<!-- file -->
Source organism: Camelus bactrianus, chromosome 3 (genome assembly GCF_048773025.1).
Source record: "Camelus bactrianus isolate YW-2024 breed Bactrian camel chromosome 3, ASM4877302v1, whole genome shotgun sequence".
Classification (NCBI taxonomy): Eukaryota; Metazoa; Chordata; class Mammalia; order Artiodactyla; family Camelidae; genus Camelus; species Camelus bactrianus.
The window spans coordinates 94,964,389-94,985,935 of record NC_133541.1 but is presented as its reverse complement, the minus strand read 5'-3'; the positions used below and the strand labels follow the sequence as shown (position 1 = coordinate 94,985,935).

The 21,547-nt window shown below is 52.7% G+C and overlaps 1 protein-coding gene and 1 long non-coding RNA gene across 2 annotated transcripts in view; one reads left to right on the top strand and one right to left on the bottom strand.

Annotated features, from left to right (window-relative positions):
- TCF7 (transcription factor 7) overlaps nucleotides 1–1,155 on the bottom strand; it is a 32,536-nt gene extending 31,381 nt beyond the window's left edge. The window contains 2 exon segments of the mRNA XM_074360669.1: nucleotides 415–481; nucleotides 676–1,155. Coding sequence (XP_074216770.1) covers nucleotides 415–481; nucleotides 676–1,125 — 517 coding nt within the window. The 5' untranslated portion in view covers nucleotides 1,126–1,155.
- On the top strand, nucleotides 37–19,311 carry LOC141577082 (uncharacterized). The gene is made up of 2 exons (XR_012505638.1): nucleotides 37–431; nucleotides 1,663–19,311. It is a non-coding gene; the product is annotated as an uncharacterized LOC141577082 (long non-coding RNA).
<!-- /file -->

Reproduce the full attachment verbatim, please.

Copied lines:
Source organism: Camelus bactrianus, chromosome 3 (genome assembly GCF_048773025.1).
Source record: "Camelus bactrianus isolate YW-2024 breed Bactrian camel chromosome 3, ASM4877302v1, whole genome shotgun sequence".
Classification (NCBI taxonomy): Eukaryota; Metazoa; Chordata; class Mammalia; order Artiodactyla; family Camelidae; genus Camelus; species Camelus bactrianus.
The window spans coordinates 94,964,389-94,985,935 of record NC_133541.1 but is presented as its reverse complement, the minus strand read 5'-3'; the positions used below and the strand labels follow the sequence as shown (position 1 = coordinate 94,985,935).

The 21,547-nt window shown below is 52.7% G+C and overlaps 1 protein-coding gene and 1 long non-coding RNA gene across 2 annotated transcripts in view; one reads left to right on the top strand and one right to left on the bottom strand.

Annotated features, from left to right (window-relative positions):
- TCF7 (transcription factor 7) overlaps nucleotides 1–1,155 on the bottom strand; it is a 32,536-nt gene extending 31,381 nt beyond the window's left edge. The window contains 2 exon segments of the mRNA XM_074360669.1: nucleotides 415–481; nucleotides 676–1,155. Coding sequence (XP_074216770.1) covers nucleotides 415–481; nucleotides 676–1,125 — 517 coding nt within the window. The 5' untranslated portion in view covers nucleotides 1,126–1,155.
- On the top strand, nucleotides 37–19,311 carry LOC141577082 (uncharacterized). The gene is made up of 2 exons (XR_012505638.1): nucleotides 37–431; nucleotides 1,663–19,311. It is a non-coding gene; the product is annotated as an uncharacterized LOC141577082 (long non-coding RNA).